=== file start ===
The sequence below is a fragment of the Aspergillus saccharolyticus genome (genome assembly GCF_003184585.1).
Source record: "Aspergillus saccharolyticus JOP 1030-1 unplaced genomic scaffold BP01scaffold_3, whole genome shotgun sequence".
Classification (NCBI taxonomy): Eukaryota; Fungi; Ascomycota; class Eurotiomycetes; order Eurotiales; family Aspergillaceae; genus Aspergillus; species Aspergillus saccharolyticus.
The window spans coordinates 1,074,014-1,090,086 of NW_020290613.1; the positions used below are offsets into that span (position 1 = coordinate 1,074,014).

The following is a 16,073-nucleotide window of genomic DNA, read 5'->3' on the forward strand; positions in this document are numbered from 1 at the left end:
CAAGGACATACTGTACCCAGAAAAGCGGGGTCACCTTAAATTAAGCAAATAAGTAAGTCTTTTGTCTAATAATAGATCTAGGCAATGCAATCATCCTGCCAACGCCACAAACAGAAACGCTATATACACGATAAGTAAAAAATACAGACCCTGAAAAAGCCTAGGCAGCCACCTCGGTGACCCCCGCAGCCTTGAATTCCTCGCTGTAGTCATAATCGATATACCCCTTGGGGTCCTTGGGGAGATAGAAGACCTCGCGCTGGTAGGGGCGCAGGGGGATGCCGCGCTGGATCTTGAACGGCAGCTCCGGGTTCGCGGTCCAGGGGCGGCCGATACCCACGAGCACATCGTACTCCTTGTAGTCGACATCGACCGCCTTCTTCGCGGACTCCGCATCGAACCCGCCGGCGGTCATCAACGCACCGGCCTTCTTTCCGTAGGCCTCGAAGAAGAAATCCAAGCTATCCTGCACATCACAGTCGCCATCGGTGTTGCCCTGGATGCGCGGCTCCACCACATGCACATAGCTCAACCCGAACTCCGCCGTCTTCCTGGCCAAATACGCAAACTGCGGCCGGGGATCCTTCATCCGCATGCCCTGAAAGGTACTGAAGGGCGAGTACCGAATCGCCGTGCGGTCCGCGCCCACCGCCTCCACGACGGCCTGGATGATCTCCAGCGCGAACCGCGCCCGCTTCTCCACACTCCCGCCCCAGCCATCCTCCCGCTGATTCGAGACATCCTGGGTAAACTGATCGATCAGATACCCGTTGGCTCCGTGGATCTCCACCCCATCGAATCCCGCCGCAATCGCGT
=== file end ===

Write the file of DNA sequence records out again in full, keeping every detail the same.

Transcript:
The sequence below is a fragment of the Aspergillus saccharolyticus genome (genome assembly GCF_003184585.1).
Source record: "Aspergillus saccharolyticus JOP 1030-1 unplaced genomic scaffold BP01scaffold_3, whole genome shotgun sequence".
Classification (NCBI taxonomy): Eukaryota; Fungi; Ascomycota; class Eurotiomycetes; order Eurotiales; family Aspergillaceae; genus Aspergillus; species Aspergillus saccharolyticus.
The window spans coordinates 1,074,014-1,090,086 of NW_020290613.1; the positions used below are offsets into that span (position 1 = coordinate 1,074,014).

The following is a 16,073-nucleotide window of genomic DNA, read 5'->3' on the forward strand; positions in this document are numbered from 1 at the left end:
CAAGGACATACTGTACCCAGAAAAGCGGGGTCACCTTAAATTAAGCAAATAAGTAAGTCTTTTGTCTAATAATAGATCTAGGCAATGCAATCATCCTGCCAACGCCACAAACAGAAACGCTATATACACGATAAGTAAAAAATACAGACCCTGAAAAAGCCTAGGCAGCCACCTCGGTGACCCCCGCAGCCTTGAATTCCTCGCTGTAGTCATAATCGATATACCCCTTGGGGTCCTTGGGGAGATAGAAGACCTCGCGCTGGTAGGGGCGCAGGGGGATGCCGCGCTGGATCTTGAACGGCAGCTCCGGGTTCGCGGTCCAGGGGCGGCCGATACCCACGAGCACATCGTACTCCTTGTAGTCGACATCGACCGCCTTCTTCGCGGACTCCGCATCGAACCCGCCGGCGGTCATCAACGCACCGGCCTTCTTTCCGTAGGCCTCGAAGAAGAAATCCAAGCTATCCTGCACATCACAGTCGCCATCGGTGTTGCCCTGGATGCGCGGCTCCACCACATGCACATAGCTCAACCCGAACTCCGCCGTCTTCCTGGCCAAATACGCAAACTGCGGCCGGGGATCCTTCATCCGCATGCCCTGAAAGGTACTGAAGGGCGAGTACCGAATCGCCGTGCGGTCCGCGCCCACCGCCTCCACGACGGCCTGGATGATCTCCAGCGCGAACCGCGCCCGCTTCTCCACACTCCCGCCCCAGCCATCCTCCCGCTGATTCGAGACATCCTGGGTAAACTGATCGATCAGATACCCGTTGGCTCCGTGGATCTCCACCCCATCGAATCCCGCCGCAATCGCGT